If your Mac has started to freeze, slow down, or display the error message "Your system has run out of application memory," you may have run out of RAM. Some possible reasons are that you have too many apps open at once, you've launched an app that's too demanding for your laptop (such as a video editing program), or you haven't restarted your Mac in a while. Below, we'll show you how to free up RAM on a Mac and prevent it from overloading in the future.
What is RAM
RAM stands for Random Access Memory. Think of it as your computer's short-term memory. It's where your Mac keeps the information it needs to perform various tasks right here, right now.
This memory is usually contrasted with the solid-state drive (SSD), the hard drive that holds all the files and apps stored on your computer.
Let's look at them using a browser as an example. The Safari app itself and its cache are stored on the SSD. But to run Safari, display websites correctly, and let you interact with the content, your Mac uses RAM.
When you turn off your Mac, all the processes in RAM say goodbye and disappear for good.
The amount of RAM you have determines how many tasks your Mac can do simultaneously. With more memory, you can run more apps, play more powerful games, or just open more tabs in your browser without hitches.
How much RAM do you need
Okay, so what is "more RAM," and how much RAM do you need? It all depends on your tasks.
Who is it for
Ideal for people who focus on surfing the web, checking email, working with word processors, or streaming videos.
The baseline in today's standards.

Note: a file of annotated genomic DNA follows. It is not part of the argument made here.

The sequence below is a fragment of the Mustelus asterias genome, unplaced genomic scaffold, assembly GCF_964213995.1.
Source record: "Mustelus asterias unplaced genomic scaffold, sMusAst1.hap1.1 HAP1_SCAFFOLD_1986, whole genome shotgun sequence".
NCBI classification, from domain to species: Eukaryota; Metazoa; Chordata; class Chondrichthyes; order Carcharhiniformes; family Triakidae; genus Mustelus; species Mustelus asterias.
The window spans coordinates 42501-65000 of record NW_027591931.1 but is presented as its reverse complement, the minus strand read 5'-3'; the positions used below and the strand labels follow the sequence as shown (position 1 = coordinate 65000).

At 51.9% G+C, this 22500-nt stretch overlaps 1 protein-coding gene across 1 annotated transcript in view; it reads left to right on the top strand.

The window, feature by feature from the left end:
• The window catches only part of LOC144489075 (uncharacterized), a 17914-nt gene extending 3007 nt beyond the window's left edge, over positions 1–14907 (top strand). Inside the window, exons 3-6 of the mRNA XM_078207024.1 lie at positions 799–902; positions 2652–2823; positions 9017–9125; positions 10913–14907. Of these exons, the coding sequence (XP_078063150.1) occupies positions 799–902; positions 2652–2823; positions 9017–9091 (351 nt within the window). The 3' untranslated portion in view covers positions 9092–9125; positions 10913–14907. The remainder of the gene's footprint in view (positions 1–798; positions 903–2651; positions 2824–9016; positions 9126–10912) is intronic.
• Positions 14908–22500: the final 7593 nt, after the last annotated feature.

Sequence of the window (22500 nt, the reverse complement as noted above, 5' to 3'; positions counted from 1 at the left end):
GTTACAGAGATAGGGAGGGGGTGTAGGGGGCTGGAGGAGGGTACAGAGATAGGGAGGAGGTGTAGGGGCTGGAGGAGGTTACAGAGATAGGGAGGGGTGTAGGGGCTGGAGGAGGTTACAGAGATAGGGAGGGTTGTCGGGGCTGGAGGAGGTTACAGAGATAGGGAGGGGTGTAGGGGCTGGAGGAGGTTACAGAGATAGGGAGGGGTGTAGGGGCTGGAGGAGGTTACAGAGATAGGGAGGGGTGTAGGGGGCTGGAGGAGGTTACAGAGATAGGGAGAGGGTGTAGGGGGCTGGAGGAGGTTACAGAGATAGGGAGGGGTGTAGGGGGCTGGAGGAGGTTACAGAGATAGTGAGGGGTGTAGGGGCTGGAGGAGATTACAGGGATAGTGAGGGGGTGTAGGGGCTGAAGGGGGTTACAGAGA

Good for users doing more demanding tasks like photo editing, light video editing, or gaming. With this amount of memory, you can run multiple apps and open larger files without glitches. This is the recommended amount of memory to keep Adobe Photoshop or Illustrator running smoothly.
The sweet spot for most users.
32GB or more
Ideal for professional video editors who need to handle high-resolution video, 3D animators, software developers, and data scientists who work with virtual machines or large databases.
For power users and heavy multitaskers.
As a rule of thumb, it's better to have a little more RAM than you need right now than to have not enough. The main reason is that software and tasks tend to get more demanding. So, if you consider replacing your laptop or upgrading your memory, keep this in mind.
How to check RAM usage on Mac
If you want to check the status of your RAM, but clogged memory isn't your typical problem, use Activity Monitor. It's a built-in Mac app that you can access from the Finder or Launchpad.
- Open Activity Monitor and click the Memory tab.
- At the bottom, look at the color indicator. Green means everything is fine, yellow says things need attention, and red indicates that memory is full.
- Look at the Memory column at the top right. Click it to sort processes by the amount of resources they are using. This way, you'll know which apps are consuming the most memory. Ready to close some of them to clear Mac memory? Click the X button.